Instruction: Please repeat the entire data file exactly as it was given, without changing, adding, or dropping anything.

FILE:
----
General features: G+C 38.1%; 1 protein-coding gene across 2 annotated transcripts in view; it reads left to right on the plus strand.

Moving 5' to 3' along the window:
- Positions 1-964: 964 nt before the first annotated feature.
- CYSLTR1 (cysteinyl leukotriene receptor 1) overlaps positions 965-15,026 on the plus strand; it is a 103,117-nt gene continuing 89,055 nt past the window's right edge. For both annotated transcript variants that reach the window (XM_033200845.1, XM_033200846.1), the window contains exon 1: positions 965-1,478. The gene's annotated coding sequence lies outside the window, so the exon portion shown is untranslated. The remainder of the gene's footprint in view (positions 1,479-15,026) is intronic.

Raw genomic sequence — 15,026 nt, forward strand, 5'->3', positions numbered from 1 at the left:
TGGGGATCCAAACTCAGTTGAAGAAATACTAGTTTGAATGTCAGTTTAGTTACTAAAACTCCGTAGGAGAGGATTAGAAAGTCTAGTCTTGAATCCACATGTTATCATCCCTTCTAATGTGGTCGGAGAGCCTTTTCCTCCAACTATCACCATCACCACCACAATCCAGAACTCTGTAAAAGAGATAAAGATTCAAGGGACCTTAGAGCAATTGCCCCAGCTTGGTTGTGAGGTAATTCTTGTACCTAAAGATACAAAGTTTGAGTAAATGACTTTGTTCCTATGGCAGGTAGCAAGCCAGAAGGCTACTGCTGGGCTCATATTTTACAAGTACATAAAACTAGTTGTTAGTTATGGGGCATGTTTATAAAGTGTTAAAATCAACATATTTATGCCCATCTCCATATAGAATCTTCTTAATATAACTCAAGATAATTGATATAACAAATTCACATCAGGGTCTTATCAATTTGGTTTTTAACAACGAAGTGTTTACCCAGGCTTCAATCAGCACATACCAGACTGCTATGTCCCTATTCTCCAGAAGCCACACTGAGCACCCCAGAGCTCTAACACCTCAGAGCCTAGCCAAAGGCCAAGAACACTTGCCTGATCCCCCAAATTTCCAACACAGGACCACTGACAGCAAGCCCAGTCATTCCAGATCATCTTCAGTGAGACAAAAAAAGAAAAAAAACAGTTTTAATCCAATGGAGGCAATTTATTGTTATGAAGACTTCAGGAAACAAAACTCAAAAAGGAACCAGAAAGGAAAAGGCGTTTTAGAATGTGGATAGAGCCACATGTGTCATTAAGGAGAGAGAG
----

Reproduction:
General features: G+C 38.1%; 1 protein-coding gene across 2 annotated transcripts in view; it reads left to right on the plus strand.

Moving 5' to 3' along the window:
- Positions 1-964: 964 nt before the first annotated feature.
- CYSLTR1 (cysteinyl leukotriene receptor 1) overlaps positions 965-15,026 on the plus strand; it is a 103,117-nt gene continuing 89,055 nt past the window's right edge. For both annotated transcript variants that reach the window (XM_033200845.1, XM_033200846.1), the window contains exon 1: positions 965-1,478. The gene's annotated coding sequence lies outside the window, so the exon portion shown is untranslated. The remainder of the gene's footprint in view (positions 1,479-15,026) is intronic.

Raw genomic sequence — 15,026 nt, forward strand, 5'->3', positions numbered from 1 at the left:
TGGGGATCCAAACTCAGTTGAAGAAATACTAGTTTGAATGTCAGTTTAGTTACTAAAACTCCGTAGGAGAGGATTAGAAAGTCTAGTCTTGAATCCACATGTTATCATCCCTTCTAATGTGGTCGGAGAGCCTTTTCCTCCAACTATCACCATCACCACCACAATCCAGAACTCTGTAAAAGAGATAAAGATTCAAGGGACCTTAGAGCAATTGCCCCAGCTTGGTTGTGAGGTAATTCTTGTACCTAAAGATACAAAGTTTGAGTAAATGACTTTGTTCCTATGGCAGGTAGCAAGCCAGAAGGCTACTGCTGGGCTCATATTTTACAAGTACATAAAACTAGTTGTTAGTTATGGGGCATGTTTATAAAGTGTTAAAATCAACATATTTATGCCCATCTCCATATAGAATCTTCTTAATATAACTCAAGATAATTGATATAACAAATTCACATCAGGGTCTTATCAATTTGGTTTTTAACAACGAAGTGTTTACCCAGGCTTCAATCAGCACATACCAGACTGCTATGTCCCTATTCTCCAGAAGCCACACTGAGCACCCCAGAGCTCTAACACCTCAGAGCCTAGCCAAAGGCCAAGAACACTTGCCTGATCCCCCAAATTTCCAACACAGGACCACTGACAGCAAGCCCAGTCATTCCAGATCATCTTCAGTGAGACAAAAAAAGAAAAAAAACAGTTTTAATCCAATGGAGGCAATTTATTGTTATGAAGACTTCAGGAAACAAAACTCAAAAAGGAACCAGAAAGGAAAAGGCGTTTTAGAATGTGGATAGAGCCACATGTGTCATTAAGGAGAGAGAG